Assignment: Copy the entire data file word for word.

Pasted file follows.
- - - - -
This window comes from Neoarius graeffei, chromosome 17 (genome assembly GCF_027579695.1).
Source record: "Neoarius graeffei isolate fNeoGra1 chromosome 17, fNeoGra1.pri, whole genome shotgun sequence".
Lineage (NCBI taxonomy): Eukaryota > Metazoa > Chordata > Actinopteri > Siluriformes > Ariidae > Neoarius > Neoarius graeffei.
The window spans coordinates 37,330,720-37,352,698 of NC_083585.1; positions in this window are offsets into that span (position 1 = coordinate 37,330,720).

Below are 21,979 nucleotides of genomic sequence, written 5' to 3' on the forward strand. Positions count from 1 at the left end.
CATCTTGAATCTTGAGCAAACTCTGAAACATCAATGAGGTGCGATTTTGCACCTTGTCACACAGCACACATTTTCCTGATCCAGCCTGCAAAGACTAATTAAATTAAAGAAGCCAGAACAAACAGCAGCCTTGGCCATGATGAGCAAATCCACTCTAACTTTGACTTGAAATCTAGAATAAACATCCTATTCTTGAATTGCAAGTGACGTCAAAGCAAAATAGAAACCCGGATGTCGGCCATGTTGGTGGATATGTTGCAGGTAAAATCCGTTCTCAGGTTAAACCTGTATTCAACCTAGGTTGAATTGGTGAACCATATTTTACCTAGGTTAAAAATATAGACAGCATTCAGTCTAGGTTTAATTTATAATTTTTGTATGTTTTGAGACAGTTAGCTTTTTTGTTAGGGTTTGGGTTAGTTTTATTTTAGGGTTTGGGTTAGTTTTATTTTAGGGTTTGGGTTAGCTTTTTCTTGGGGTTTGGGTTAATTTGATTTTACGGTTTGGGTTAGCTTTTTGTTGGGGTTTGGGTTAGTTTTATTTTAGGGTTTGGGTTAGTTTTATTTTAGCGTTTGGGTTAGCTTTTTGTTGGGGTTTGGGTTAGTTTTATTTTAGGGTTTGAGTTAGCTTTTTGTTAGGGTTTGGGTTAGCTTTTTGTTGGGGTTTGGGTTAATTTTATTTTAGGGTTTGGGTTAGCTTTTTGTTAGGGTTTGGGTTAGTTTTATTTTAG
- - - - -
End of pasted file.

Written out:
This window comes from Neoarius graeffei, chromosome 17 (genome assembly GCF_027579695.1).
Source record: "Neoarius graeffei isolate fNeoGra1 chromosome 17, fNeoGra1.pri, whole genome shotgun sequence".
Lineage (NCBI taxonomy): Eukaryota > Metazoa > Chordata > Actinopteri > Siluriformes > Ariidae > Neoarius > Neoarius graeffei.
The window spans coordinates 37,330,720-37,352,698 of NC_083585.1; positions in this window are offsets into that span (position 1 = coordinate 37,330,720).

Below are 21,979 nucleotides of genomic sequence, written 5' to 3' on the forward strand. Positions count from 1 at the left end.
CATCTTGAATCTTGAGCAAACTCTGAAACATCAATGAGGTGCGATTTTGCACCTTGTCACACAGCACACATTTTCCTGATCCAGCCTGCAAAGACTAATTAAATTAAAGAAGCCAGAACAAACAGCAGCCTTGGCCATGATGAGCAAATCCACTCTAACTTTGACTTGAAATCTAGAATAAACATCCTATTCTTGAATTGCAAGTGACGTCAAAGCAAAATAGAAACCCGGATGTCGGCCATGTTGGTGGATATGTTGCAGGTAAAATCCGTTCTCAGGTTAAACCTGTATTCAACCTAGGTTGAATTGGTGAACCATATTTTACCTAGGTTAAAAATATAGACAGCATTCAGTCTAGGTTTAATTTATAATTTTTGTATGTTTTGAGACAGTTAGCTTTTTTGTTAGGGTTTGGGTTAGTTTTATTTTAGGGTTTGGGTTAGTTTTATTTTAGGGTTTGGGTTAGCTTTTTCTTGGGGTTTGGGTTAATTTGATTTTACGGTTTGGGTTAGCTTTTTGTTGGGGTTTGGGTTAGTTTTATTTTAGGGTTTGGGTTAGTTTTATTTTAGCGTTTGGGTTAGCTTTTTGTTGGGGTTTGGGTTAGTTTTATTTTAGGGTTTGAGTTAGCTTTTTGTTAGGGTTTGGGTTAGCTTTTTGTTGGGGTTTGGGTTAATTTTATTTTAGGGTTTGGGTTAGCTTTTTGTTAGGGTTTGGGTTAGTTTTATTTTAG